George Soros withers in the face of an Austrian critique

by Dixie Flatline | No Treason | July 4th, 2009
Jun. 20, 2010


The first Chinese participant does a fantastic job of challenging George Soros, with what sounds to me, like an argument directly out of Tom Woods NYT bestseller, Meltdown. Now I haven’t read Meltdown, but I have caught all of Woods’ articles and speeches available online, and feel I can confidently make that assessment.

At 2:30, the Chinese participant mentions that markets can correct themselves, and Soros argues they cannot.

Notice how Soros stumbles when he talks about how markets are smarter than regulators, then claims that only regulators can stop perpetual market failure. And the questioner does a wonderful job of pointing out, that only expansion of the monetary base can provide the necessary environment for these large booms, and Soros starts blinking, which sometimes is a sign of discomfort (approx. 4:30)

Great video, and wonderful to see the oligarchs challenged, particularly in Asia, which is where the hope for rational, free market economics, specifically Austrian Economics, has enormous potential to take hold. As the flows of capital shift from the West to the East, its my feeling that change in economic attitudes will come where people have a healthy disrespect for the state, for propaganda, and the population generally values intellectualism, and savings.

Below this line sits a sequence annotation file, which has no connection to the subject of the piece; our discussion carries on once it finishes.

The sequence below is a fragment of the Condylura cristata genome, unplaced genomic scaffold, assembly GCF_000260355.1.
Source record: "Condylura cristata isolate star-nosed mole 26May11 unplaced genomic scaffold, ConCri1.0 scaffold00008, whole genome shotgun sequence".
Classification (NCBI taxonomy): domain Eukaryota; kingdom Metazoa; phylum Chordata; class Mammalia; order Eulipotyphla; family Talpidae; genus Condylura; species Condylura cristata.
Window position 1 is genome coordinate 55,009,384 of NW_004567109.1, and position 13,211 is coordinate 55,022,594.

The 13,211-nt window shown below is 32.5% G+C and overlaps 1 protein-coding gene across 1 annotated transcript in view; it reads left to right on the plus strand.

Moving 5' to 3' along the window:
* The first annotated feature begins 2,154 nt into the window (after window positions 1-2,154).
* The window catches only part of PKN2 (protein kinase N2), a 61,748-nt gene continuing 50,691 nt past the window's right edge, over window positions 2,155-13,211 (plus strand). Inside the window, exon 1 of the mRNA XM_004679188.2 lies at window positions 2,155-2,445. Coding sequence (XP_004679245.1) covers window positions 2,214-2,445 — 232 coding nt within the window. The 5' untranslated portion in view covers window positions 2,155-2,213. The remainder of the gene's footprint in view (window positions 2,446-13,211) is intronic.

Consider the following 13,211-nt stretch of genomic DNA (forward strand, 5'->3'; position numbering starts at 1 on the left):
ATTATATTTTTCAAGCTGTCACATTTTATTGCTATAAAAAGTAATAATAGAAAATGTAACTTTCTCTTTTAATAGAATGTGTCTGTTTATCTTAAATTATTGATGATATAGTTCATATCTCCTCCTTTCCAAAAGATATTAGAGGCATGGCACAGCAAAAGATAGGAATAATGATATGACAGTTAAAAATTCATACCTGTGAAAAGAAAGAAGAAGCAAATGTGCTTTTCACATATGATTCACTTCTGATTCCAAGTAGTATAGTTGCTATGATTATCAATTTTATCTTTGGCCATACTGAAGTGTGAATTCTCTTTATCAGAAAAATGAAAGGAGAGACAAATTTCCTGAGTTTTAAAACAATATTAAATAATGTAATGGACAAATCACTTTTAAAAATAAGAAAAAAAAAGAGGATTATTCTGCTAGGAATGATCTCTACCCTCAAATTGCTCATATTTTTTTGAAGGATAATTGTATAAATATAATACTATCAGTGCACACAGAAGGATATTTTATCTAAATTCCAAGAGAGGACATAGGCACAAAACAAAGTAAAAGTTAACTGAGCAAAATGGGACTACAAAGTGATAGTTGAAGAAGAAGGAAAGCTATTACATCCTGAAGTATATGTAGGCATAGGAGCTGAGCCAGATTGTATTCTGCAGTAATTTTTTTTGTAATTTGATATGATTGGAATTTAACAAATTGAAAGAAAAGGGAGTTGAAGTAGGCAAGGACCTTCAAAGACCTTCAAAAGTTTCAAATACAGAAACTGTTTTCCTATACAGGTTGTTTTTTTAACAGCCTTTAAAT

Choice Soros quotes;
“Regulators can’t predict any better than the markets, in fact they are going to be less good at it than the markets. ”

“Regulator creates moral hazard. But if they didn’t intervene, markets would actually collapse, therefore they must intervene.”

“The evidence shows that they can’t”

in response to the claim that markets can correct themselves

“Without the regulators interfering, the financial system would collapse, would have collapsed a long, long time ago, and would continue to keep on collapsing. And that is why regulation has come into play.”

The quality of Soros’ doublespeak is unconvincing, and I think that the audience recognized it.













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